It is not news that exercise is good for your health, so isn’t it weird that excuses seems to pop up when it’s time to get it done? Whether your reason is ‘no time’, ‘too tired’ or just boredom, here’s how to get on track.

At first, there’s so much motivation to start then after a few weeks, months or even years, you find yourself making excuses not to exercise and get out of the habit. It suddenly feels better to stay on the sofa and watch TV instead of exercising, so we choose the former. Whereas, what we really need to do, is to change our view of exercise and its importance in our life.

There will always be work deadlines, family pressures and chores to do, but you need to ensure exercising doesn’t get pushed down the list of priorities as it is essential for good health. The key to sustaining a good exercise culture is to pick something you enjoy and makes you feel good, that, you’re more likely to stick with. It could be biking, dancing, swimming, yoga, running etc. Regular exercise not only lifts your mood and keeps your weight down, it can cut your risk of heart disease and stroke by 20 to 35 per cent, diabetes by 35 to 50 per cent and Alzheimer’s, by 40 to 45 per cent.

Exercising with weights and other forms of resistance training develops your muscles, bones and ligaments for increased strength and endurance. Your posture can be improved, and your muscles become firmer and toned. You not only feel better, but you look better, too!
Are the following any of the excuses you give?

“I’m too tired”
As weird as this sound, exercising gives you more energy, not less. It releases feel good chemicals, which is why most experts say if you are sad – exercise, it will boost your mood. It gets circulation going pumping oxygen round your body. The trick is to find what works for you. Try different times of day to exercise to find what works best for you: if you’re a morning person, exercise first thing, if you’re a night owl, try evenings. For me, mornings work best as I have less excuse, I am more agile and more likely to stick to healthier meal options.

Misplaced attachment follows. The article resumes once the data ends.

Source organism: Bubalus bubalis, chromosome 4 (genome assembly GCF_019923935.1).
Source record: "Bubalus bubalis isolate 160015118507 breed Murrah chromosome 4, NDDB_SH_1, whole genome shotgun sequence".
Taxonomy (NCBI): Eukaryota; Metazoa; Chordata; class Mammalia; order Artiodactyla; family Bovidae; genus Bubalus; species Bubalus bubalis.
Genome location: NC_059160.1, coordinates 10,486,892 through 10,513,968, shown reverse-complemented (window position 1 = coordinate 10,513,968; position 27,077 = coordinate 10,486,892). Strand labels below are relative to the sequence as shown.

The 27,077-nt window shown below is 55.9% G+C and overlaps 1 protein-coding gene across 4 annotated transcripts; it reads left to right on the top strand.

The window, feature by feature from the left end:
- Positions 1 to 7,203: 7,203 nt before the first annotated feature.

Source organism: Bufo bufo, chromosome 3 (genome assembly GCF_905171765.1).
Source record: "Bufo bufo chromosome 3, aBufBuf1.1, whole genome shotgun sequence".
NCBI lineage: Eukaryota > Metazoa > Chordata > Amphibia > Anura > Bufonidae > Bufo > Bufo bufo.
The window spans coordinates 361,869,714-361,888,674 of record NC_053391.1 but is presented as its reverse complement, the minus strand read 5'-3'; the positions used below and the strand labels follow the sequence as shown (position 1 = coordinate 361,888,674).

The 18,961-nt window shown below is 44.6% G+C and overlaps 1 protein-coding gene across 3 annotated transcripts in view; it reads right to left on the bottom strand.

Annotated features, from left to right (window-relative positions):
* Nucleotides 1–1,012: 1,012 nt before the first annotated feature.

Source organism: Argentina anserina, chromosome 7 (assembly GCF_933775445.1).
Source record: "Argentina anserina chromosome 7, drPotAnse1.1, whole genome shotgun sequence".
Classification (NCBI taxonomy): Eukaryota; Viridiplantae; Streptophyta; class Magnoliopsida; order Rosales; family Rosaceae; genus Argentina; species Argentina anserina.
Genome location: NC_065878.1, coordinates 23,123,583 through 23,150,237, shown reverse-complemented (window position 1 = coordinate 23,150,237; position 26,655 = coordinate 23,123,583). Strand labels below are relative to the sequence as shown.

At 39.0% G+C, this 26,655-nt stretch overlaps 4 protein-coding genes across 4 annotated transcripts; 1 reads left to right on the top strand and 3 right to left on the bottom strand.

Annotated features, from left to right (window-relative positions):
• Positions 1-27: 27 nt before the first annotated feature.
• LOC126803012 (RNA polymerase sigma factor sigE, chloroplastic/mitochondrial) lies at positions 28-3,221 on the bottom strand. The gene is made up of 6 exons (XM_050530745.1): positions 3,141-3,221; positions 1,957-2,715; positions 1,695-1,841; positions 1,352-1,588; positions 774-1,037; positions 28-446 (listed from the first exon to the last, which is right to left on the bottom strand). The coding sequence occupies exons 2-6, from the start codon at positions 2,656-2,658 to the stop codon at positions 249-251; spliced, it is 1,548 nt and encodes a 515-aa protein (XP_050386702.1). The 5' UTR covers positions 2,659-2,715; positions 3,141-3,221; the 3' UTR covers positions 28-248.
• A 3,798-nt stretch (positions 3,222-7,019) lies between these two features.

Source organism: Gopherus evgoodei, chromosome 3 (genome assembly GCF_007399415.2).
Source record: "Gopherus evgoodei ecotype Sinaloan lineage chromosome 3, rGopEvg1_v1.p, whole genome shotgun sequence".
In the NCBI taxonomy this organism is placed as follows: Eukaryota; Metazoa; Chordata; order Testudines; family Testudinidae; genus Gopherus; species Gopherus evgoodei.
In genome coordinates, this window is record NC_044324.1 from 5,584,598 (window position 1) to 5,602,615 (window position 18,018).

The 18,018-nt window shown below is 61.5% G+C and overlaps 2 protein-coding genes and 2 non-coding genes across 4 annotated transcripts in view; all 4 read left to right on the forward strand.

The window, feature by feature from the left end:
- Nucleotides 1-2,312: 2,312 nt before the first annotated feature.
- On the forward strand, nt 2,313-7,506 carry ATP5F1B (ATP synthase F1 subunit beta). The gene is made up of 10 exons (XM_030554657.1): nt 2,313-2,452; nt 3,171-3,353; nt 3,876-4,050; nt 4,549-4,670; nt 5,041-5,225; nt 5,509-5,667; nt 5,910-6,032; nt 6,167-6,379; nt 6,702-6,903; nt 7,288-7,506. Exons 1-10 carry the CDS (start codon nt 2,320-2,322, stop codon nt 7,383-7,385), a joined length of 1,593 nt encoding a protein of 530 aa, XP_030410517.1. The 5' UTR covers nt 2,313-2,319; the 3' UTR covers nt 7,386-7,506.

“I’m too old”
Exercise gets more important with age. It can help prevent falls, protect from heart disease and stroke, lower cholesterol, cut your risk of cancer, diabetes and Alzheimer’s. A study in the British Journal of Sports Medicine found that four years of regular activity boosts your chance of healthy ageing seven-fold. You can create a group of 4-5 people and take daily walks or engage in some sort of exercise of choice.

“I’m too busy”
You don’t need long sessions at the gym to keep fit.  Go for a stroll at lunch time, use the stairs not the lift, brisk walk instead of driving. Buy a pedometer and see if you can build up to 10,000 steps a day.

“Exercise is boring”
Many people join a gym but they do the same thing over and over and then they get bored. You should change your routine every six to eight weeks and do several types of exercise if you can, but pick things you enjoy. If you’re bored with gym sessions, try a fun dance class. Don’t like
running alone? Join a running group for motivation. Joining a team or club is a great way to make exercise feel like a social event.

“I’m not seeing results, so why bother?”
It’s important to take small steps. Think of changing your fitness level a little at a time. Set short-term goals, such as running a mile on a treadmill, not running a marathon.  Remember that making exercise a habit is a journey, not a destination. It’s something you’ll work on every day – some days you’ll do everything right, others you won’t. Strive for consistency not perfection.


Source: The Guardian Newspaper